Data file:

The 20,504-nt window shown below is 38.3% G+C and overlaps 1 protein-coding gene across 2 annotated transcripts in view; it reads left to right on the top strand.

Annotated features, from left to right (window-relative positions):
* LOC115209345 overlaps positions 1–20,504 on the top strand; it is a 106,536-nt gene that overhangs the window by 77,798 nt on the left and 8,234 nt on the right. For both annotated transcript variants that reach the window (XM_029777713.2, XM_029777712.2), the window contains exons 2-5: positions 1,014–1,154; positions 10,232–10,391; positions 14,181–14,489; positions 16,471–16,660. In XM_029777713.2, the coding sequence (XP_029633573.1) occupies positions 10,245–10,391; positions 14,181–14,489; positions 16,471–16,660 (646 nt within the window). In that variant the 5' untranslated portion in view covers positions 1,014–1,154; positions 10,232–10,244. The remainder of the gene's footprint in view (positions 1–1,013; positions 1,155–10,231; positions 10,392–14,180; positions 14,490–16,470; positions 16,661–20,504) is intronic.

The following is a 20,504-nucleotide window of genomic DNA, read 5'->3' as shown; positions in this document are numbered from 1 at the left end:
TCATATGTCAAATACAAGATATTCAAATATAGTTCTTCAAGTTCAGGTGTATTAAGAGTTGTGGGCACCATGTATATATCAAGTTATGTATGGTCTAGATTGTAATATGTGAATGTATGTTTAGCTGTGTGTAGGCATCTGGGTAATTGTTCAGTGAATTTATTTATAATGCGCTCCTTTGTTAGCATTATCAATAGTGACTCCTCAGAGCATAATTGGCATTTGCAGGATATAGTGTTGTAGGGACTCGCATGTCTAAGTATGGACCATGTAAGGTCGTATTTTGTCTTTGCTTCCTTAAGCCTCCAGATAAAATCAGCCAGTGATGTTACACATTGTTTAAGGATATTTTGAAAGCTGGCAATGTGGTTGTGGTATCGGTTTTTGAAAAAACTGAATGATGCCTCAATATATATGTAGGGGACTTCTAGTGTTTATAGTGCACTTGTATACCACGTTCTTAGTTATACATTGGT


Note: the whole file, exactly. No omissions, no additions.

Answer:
The 20,504-nt window shown below is 38.3% G+C and overlaps 1 protein-coding gene across 2 annotated transcripts in view; it reads left to right on the top strand.

Annotated features, from left to right (window-relative positions):
* LOC115209345 overlaps positions 1–20,504 on the top strand; it is a 106,536-nt gene that overhangs the window by 77,798 nt on the left and 8,234 nt on the right. For both annotated transcript variants that reach the window (XM_029777713.2, XM_029777712.2), the window contains exons 2-5: positions 1,014–1,154; positions 10,232–10,391; positions 14,181–14,489; positions 16,471–16,660. In XM_029777713.2, the coding sequence (XP_029633573.1) occupies positions 10,245–10,391; positions 14,181–14,489; positions 16,471–16,660 (646 nt within the window). In that variant the 5' untranslated portion in view covers positions 1,014–1,154; positions 10,232–10,244. The remainder of the gene's footprint in view (positions 1–1,013; positions 1,155–10,231; positions 10,392–14,180; positions 14,490–16,470; positions 16,661–20,504) is intronic.

The following is a 20,504-nucleotide window of genomic DNA, read 5'->3' as shown; positions in this document are numbered from 1 at the left end:
TCATATGTCAAATACAAGATATTCAAATATAGTTCTTCAAGTTCAGGTGTATTAAGAGTTGTGGGCACCATGTATATATCAAGTTATGTATGGTCTAGATTGTAATATGTGAATGTATGTTTAGCTGTGTGTAGGCATCTGGGTAATTGTTCAGTGAATTTATTTATAATGCGCTCCTTTGTTAGCATTATCAATAGTGACTCCTCAGAGCATAATTGGCATTTGCAGGATATAGTGTTGTAGGGACTCGCATGTCTAAGTATGGACCATGTAAGGTCGTATTTTGTCTTTGCTTCCTTAAGCCTCCAGATAAAATCAGCCAGTGATGTTACACATTGTTTAAGGATATTTTGAAAGCTGGCAATGTGGTTGTGGTATCGGTTTTTGAAAAAACTGAATGATGCCTCAATATATATGTAGGGGACTTCTAGTGTTTATAGTGCACTTGTATACCACGTTCTTAGTTATACATTGGT